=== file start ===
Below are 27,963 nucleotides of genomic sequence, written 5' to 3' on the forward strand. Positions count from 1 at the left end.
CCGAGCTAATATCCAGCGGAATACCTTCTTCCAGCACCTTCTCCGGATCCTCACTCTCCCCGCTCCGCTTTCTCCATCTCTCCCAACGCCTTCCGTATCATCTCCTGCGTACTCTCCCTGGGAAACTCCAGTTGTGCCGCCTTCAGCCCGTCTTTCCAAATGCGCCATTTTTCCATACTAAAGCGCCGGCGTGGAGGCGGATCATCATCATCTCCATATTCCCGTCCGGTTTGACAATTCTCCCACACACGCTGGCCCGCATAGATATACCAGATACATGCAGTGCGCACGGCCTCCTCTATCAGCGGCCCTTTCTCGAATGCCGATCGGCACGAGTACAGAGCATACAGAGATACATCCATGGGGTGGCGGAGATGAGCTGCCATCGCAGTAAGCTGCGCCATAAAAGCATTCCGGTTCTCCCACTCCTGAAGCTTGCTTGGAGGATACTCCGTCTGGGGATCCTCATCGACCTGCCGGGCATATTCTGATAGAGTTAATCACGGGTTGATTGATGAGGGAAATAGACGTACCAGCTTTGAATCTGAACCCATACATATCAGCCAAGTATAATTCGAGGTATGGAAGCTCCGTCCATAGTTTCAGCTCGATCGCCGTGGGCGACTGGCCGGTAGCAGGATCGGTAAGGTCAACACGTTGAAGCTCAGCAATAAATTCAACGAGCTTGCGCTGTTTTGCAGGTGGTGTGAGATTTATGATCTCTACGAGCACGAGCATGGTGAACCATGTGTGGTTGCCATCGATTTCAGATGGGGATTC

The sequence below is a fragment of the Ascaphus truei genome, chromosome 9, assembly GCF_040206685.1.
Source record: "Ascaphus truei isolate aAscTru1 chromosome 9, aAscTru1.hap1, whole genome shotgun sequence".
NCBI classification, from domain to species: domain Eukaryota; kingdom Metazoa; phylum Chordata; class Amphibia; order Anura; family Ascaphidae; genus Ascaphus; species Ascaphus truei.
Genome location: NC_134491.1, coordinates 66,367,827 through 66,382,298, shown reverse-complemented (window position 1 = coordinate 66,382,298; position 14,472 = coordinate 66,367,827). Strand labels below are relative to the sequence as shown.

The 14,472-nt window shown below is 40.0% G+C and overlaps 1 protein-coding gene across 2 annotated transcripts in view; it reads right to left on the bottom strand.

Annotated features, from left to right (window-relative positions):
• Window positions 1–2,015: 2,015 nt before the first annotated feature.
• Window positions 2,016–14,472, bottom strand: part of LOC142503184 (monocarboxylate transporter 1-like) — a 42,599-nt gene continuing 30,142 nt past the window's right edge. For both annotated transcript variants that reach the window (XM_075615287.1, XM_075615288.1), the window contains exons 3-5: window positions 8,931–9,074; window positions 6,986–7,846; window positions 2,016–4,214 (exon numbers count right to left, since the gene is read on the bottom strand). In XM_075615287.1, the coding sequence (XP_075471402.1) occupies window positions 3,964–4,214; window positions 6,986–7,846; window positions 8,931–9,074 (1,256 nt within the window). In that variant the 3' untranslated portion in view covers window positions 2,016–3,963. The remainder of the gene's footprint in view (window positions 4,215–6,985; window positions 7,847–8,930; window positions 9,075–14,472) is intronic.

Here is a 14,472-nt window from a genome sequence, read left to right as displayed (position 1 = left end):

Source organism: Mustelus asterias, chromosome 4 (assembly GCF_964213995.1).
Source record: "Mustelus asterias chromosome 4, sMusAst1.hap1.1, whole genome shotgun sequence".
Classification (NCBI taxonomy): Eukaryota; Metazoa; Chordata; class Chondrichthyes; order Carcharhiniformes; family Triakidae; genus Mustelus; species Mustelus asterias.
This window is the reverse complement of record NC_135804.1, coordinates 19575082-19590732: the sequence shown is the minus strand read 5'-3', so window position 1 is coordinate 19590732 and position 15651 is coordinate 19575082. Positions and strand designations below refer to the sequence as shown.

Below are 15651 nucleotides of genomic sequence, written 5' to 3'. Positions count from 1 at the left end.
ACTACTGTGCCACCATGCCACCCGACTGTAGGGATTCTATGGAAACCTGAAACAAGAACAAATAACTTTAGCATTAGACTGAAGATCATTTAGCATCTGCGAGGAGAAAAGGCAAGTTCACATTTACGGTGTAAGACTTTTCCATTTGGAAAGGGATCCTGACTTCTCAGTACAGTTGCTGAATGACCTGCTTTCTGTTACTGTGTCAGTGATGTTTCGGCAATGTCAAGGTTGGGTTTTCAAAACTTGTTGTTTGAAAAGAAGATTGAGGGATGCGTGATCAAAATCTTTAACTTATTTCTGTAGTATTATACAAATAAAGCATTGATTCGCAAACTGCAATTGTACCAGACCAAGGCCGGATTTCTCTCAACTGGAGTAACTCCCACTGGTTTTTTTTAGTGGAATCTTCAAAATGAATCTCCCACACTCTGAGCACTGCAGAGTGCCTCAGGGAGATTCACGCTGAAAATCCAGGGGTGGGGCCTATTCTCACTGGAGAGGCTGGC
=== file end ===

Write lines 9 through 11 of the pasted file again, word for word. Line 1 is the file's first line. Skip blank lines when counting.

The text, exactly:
• Window positions 1–2,015: 2,015 nt before the first annotated feature.
• Window positions 2,016–14,472, bottom strand: part of LOC142503184 (monocarboxylate transporter 1-like) — a 42,599-nt gene continuing 30,142 nt past the window's right edge. For both annotated transcript variants that reach the window (XM_075615287.1, XM_075615288.1), the window contains exons 3-5: window positions 8,931–9,074; window positions 6,986–7,846; window positions 2,016–4,214 (exon numbers count right to left, since the gene is read on the bottom strand). In XM_075615287.1, the coding sequence (XP_075471402.1) occupies window positions 3,964–4,214; window positions 6,986–7,846; window positions 8,931–9,074 (1,256 nt within the window). In that variant the 3' untranslated portion in view covers window positions 2,016–3,963. The remainder of the gene's footprint in view (window positions 4,215–6,985; window positions 7,847–8,930; window positions 9,075–14,472) is intronic.

Here is a 14,472-nt window from a genome sequence, read left to right as displayed (position 1 = left end):